Entity with respect to entering into swaps; (3) whether the Special

    Entity has a representative as provided in

    [[Page 9778]]

    proposed Sec. 23.450(b); (4) whether the Special Entity has the

    financial capability to withstand potential market-related changes in

    the value of the swap; and (5) such other information as is relevant to

    the particular facts and circumstances of the Special Entity.\599\

    ---------------------------------------------------------------------------

    \596\ Proposed Sec. 23.440(b)(2); proposing release, 75 FR at

    80659-60.

    \597\ Section 4s(h)(4)(C)(i)-(iii) of the CEA.

    \598\ Section 4s(h)(4)(C)(iv) of the CEA.

    \599\ Proposing release, 75 FR at 80650.

    ---------------------------------------------------------------------------

    Proposed Sec. 23.440(c) allowed a swap dealer to rely on the

    Special Entity's written representations to satisfy its duty to ``make

    reasonable efforts to obtain information'' under proposed Sec.

    23.440(b). The proposed rule required a swap dealer to have a

    reasonable basis to believe that the representations are reliable

    taking into consideration the facts and circumstances of a particular

    swap dealer-Special Entity relationship, assessed in the context of a

    particular transaction.\600\ The representations had to be sufficiently

    detailed.\601\

    ---------------------------------------------------------------------------

    \600\ Id., at 80660.

    \601\ See proposed Sec. 23.440(c)(2) requiring representations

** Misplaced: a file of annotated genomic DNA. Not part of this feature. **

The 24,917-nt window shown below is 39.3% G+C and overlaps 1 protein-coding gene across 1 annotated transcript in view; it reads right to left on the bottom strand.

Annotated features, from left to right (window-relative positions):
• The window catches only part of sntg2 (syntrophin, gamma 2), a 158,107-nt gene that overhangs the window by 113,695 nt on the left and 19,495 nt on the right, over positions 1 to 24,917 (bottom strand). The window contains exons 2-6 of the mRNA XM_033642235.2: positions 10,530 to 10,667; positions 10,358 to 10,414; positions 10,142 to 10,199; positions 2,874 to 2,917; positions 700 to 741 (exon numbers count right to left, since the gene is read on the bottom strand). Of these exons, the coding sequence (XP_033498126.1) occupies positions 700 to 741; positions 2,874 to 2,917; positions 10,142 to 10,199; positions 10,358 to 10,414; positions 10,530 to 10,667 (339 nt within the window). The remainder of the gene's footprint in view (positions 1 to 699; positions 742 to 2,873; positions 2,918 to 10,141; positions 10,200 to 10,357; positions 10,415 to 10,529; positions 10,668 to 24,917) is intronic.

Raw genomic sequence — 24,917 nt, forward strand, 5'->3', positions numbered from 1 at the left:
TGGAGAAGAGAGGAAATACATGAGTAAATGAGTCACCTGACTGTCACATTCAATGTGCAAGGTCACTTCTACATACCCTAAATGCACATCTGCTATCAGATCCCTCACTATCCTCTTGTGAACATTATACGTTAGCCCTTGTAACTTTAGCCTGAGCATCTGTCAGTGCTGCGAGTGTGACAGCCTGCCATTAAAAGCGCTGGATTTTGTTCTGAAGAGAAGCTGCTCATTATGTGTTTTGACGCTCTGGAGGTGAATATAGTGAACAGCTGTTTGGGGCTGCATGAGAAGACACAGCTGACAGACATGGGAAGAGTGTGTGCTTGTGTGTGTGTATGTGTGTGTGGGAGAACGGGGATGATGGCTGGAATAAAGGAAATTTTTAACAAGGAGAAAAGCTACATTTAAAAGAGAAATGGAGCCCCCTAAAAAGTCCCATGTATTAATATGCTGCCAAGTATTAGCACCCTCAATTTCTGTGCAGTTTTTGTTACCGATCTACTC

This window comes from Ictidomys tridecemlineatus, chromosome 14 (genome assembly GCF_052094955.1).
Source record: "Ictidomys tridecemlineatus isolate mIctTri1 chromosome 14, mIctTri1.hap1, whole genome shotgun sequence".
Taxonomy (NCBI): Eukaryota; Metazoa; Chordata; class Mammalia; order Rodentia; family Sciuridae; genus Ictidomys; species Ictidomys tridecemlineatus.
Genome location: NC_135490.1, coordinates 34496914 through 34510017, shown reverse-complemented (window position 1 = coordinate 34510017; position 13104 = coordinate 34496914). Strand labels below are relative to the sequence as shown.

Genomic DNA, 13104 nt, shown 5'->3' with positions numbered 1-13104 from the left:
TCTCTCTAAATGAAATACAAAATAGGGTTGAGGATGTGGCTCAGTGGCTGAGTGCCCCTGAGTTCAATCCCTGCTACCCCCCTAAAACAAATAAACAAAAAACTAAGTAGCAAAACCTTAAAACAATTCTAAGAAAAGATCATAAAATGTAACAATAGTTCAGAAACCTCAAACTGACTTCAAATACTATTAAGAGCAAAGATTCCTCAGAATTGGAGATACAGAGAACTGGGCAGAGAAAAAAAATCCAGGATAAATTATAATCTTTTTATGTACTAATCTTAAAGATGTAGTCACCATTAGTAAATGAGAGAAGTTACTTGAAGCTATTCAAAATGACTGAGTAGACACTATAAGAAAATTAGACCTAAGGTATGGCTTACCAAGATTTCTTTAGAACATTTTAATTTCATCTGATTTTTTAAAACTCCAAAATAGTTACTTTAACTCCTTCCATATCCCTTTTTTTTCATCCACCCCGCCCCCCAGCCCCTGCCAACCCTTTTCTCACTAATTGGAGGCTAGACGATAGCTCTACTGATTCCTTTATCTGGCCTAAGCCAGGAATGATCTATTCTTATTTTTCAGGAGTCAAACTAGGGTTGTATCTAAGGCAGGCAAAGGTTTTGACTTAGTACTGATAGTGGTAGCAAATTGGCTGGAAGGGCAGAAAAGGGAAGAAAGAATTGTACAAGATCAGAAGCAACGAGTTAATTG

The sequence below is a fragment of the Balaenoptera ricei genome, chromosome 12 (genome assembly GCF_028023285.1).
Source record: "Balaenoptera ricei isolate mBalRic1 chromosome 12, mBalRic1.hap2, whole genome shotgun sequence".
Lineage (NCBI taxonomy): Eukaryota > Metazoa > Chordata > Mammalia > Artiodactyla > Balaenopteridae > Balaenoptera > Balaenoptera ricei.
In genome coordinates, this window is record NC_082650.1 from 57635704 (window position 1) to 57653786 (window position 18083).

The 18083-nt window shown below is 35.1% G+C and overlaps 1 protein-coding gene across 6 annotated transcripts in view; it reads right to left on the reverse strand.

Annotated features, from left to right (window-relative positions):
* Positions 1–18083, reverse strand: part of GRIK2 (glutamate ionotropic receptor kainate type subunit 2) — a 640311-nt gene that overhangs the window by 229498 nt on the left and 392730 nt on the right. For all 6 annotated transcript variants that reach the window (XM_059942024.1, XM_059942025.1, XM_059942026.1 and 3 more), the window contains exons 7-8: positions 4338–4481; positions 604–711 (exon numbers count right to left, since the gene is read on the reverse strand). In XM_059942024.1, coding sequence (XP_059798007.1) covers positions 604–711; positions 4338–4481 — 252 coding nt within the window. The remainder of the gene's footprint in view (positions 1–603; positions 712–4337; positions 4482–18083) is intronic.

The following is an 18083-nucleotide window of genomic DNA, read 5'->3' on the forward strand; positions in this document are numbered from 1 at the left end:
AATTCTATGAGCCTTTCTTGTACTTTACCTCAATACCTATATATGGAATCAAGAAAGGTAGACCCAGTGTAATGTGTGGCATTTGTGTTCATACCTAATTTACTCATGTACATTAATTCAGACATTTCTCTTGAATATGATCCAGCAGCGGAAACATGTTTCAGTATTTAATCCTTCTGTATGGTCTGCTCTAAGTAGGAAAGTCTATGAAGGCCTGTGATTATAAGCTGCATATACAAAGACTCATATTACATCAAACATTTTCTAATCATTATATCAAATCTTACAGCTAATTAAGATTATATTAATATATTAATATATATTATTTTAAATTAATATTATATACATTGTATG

to be sufficiently detailed for the swap dealer to reasonably

    conclude that the Special Entity is (1) capable of evaluating

    independently the material risk inherent in the recommendation, (2)

    exercising independent judgment in evaluating the recommendation,

    and (3) capable of absorbing potential losses related to the

    recommended swap. Proposing release, 75 FR at 80660. The criteria in

    paragraph (c)(2) parallel and were modeled on the three criteria in

    Sec. 23.434(b)(1)--Recommendations to counterparties--institutional

    suitability. Id., at 80659.

    ---------------------------------------------------------------------------

    2. Comments

    The Commission received a significant number of comments regarding

    proposed Sec. 23.440. The commenters raised a range of issues,

    including: What types of activities should fall within the scope of the

    rule; the definitions of the terms ``act as an advisor to a Special

    Entity'' and ``best interests''; whether Special Entities should be

    allowed to opt out of the protections; safe harbors for compliance;

    intersections with the CTA, ERISA fiduciary, investment adviser, and

    municipal advisor statutory and regulatory provisions; and the

    potential costs and benefits to swap dealers and Special Entities. The

    Commission also received late-filed comments comparing its proposed

    approach with the SEC's proposed approach to ``acts as an advisor to a

    Special Entity'' for SBS Dealers.

    A few commenters supported the Commission's proposed interpretation

    of Section 4s(h)(4)(B)-(C) and proposed Sec. 23.440.\602\ The

    overwhelming majority of commenters, however, raised concerns with the

    proposed rule and requested that the Commission further clarify the

    meaning of ``acts as an advisor to a Special Entity.'' \603\

    ---------------------------------------------------------------------------

    \602\ See, e.g., CFA/AFR Feb. 22 Letter, at 15-16; AFSCME Feb.

    22 Letter, at 2-5; CFA/AFR Nov. 3 Letter, at 1.

    \603\ See, e.g., APGA Feb. 22 Letter, at 3-5; APPA/LPPC Feb. 22

    Letter, at 3; CalSTRS Feb. 28 Letter, at 3-5; CEF Feb. 22 Letter, at

    16; GFOA Feb. 22 Letter, at 1-2; HOOPP Feb. 22 Letter, at 2-3;

    NACUBO Feb. 22 Letter, at 2-4; Ropes & Gray Feb. 22 Letter, at 2-3;

    Russell Feb. 18 Letter, at 1; SIFMA/ISDA Feb. 17 Letter, at 31-35;

    ERIC Feb. 22 Letter, at 13-16; SWIB Feb. 22 Letter, at 2-4; Texas

    VLB Feb. 22 Letter, at 1-2; and U. Tex. System Feb. 22 Letter, at 1-

    3.

    ---------------------------------------------------------------------------